Antioch Project

The Antioch Project is an Alabama-West Florida Conference initiative designed to partner with local churches that are currently plateaued, are in decline, or are not sure what should come next. Churches who are invited to participate in the Antioch Project have demonstrated good pastoral leadership, good lay leadership, and potential resources to jump start a new life cycle of ministry fruitfulness. 

The Antioch Project is based on Acts 11:19-30. When a new church springs into existence in Antioch, the church in Jerusalem sends Barnabas to investigate. Barnabas goes and celebrates with the church. After spending some time with them, Barnabas knows that Saul is the best person to help the church, so he helps to create a partnership between them. Saul and Barnabas work with the church for a year, and the church receives new direction for its future.

The Antioch Project is a process that identifies viable congregations that may benefit from a strategic partnership with the church, sends a Barnabas Team to visit with the church and establish recommendations for the future, assigns coaches to the church to fulfill the recommendations of the Barnabas team.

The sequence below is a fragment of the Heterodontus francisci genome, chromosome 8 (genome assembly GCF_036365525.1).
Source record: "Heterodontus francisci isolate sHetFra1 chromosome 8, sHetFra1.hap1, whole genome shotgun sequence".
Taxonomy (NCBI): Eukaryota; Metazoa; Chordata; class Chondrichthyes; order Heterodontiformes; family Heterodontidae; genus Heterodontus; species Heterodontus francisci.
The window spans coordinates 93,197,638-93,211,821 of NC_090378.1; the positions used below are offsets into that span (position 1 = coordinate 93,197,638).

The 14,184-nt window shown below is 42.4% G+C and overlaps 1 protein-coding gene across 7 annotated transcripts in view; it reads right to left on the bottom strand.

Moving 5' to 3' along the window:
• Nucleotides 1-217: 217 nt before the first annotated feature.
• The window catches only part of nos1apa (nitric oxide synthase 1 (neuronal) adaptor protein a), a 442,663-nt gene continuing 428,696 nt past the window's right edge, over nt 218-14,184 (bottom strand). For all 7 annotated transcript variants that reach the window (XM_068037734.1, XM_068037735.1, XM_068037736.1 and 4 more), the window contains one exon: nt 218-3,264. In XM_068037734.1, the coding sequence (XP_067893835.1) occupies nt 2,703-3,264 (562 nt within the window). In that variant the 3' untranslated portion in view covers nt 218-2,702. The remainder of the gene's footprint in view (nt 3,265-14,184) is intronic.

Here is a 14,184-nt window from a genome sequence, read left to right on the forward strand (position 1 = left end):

The Antioch Project is comprised of a group of churches each year that have been recommended by the cabinet as meeting these specific criteria, and then are prayerfully selected and invited by the Bishop to participate.  For congregations that sign the Antioch Project covenant, a 2-3 year process is launched that includes:

  • Concentrated new ministry leadership skills training each month for the pastors in the Initiative (80 plus hours total throughout the year, along with accountability for implementation back home at their churches);
  • "Mystery Worshippers" who visit and worship at each Antioch Project Church, and then provide extensive feedback about their experiences;
  • An extensive self-study completed by each church, including history, finances, staffing, organization, ministry activities and demographic setting;
  • three-day on-site weekend (known as the Barnabas Visit), provided by Antioch Project’s Barnabas Team, that culminates in a consultation report with five unique "prescriptions" (recommendations)  or next steps the church needs to take to move from plateau/decline into jump starting new fruitfulness; and
  • If an Antioch Project church votes 70% or better to accept its prescriptions (via an official church conference), the decision is made to go forward to the Saul phase of the Antioch Project.  The Saul Phase is when the pastor leads the implementation of the prescriptions, with the assistance of "prescription coaches" (ministry leaders who already have a successful track record in their own setting with that prescription) to help guide and advise.  The prescription coaches are underwritten by the Alabama-West Florida Conference and continue to guide the pastor and congregation for up to two years.

If you would like your church to be an Antioch Project Church, please contact your District Superintendent.